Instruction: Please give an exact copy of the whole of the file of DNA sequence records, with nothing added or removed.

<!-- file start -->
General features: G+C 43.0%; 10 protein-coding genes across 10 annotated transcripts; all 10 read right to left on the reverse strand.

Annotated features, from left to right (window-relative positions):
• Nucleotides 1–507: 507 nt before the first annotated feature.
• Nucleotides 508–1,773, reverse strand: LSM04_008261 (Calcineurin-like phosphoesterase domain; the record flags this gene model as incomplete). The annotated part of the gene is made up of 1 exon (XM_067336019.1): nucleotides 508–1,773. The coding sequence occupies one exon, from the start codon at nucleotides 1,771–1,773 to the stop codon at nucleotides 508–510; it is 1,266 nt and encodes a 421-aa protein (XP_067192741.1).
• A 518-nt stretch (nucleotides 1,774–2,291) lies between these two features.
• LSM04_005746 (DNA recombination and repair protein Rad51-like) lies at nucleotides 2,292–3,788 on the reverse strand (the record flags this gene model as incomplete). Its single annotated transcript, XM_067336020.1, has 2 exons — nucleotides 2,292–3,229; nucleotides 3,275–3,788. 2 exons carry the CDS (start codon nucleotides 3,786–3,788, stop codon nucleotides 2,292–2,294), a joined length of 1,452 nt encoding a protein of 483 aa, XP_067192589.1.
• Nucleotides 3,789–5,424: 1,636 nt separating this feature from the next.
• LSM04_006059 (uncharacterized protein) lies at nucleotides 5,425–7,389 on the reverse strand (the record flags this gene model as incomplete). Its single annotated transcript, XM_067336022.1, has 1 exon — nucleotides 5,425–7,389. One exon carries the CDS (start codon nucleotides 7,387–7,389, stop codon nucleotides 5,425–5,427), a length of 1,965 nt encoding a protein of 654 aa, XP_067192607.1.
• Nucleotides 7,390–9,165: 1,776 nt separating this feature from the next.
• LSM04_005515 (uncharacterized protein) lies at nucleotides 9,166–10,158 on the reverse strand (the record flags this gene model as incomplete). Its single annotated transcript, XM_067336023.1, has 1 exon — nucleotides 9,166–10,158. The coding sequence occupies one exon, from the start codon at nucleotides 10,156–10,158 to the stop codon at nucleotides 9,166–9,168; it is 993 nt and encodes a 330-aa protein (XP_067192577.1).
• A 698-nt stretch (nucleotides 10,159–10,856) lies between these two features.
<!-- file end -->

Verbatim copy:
General features: G+C 43.0%; 10 protein-coding genes across 10 annotated transcripts; all 10 read right to left on the reverse strand.

Annotated features, from left to right (window-relative positions):
• Nucleotides 1–507: 507 nt before the first annotated feature.
• Nucleotides 508–1,773, reverse strand: LSM04_008261 (Calcineurin-like phosphoesterase domain; the record flags this gene model as incomplete). The annotated part of the gene is made up of 1 exon (XM_067336019.1): nucleotides 508–1,773. The coding sequence occupies one exon, from the start codon at nucleotides 1,771–1,773 to the stop codon at nucleotides 508–510; it is 1,266 nt and encodes a 421-aa protein (XP_067192741.1).
• A 518-nt stretch (nucleotides 1,774–2,291) lies between these two features.
• LSM04_005746 (DNA recombination and repair protein Rad51-like) lies at nucleotides 2,292–3,788 on the reverse strand (the record flags this gene model as incomplete). Its single annotated transcript, XM_067336020.1, has 2 exons — nucleotides 2,292–3,229; nucleotides 3,275–3,788. 2 exons carry the CDS (start codon nucleotides 3,786–3,788, stop codon nucleotides 2,292–2,294), a joined length of 1,452 nt encoding a protein of 483 aa, XP_067192589.1.
• Nucleotides 3,789–5,424: 1,636 nt separating this feature from the next.
• LSM04_006059 (uncharacterized protein) lies at nucleotides 5,425–7,389 on the reverse strand (the record flags this gene model as incomplete). Its single annotated transcript, XM_067336022.1, has 1 exon — nucleotides 5,425–7,389. One exon carries the CDS (start codon nucleotides 7,387–7,389, stop codon nucleotides 5,425–5,427), a length of 1,965 nt encoding a protein of 654 aa, XP_067192607.1.
• Nucleotides 7,390–9,165: 1,776 nt separating this feature from the next.
• LSM04_005515 (uncharacterized protein) lies at nucleotides 9,166–10,158 on the reverse strand (the record flags this gene model as incomplete). Its single annotated transcript, XM_067336023.1, has 1 exon — nucleotides 9,166–10,158. The coding sequence occupies one exon, from the start codon at nucleotides 10,156–10,158 to the stop codon at nucleotides 9,166–9,168; it is 993 nt and encodes a 330-aa protein (XP_067192577.1).
• A 698-nt stretch (nucleotides 10,159–10,856) lies between these two features.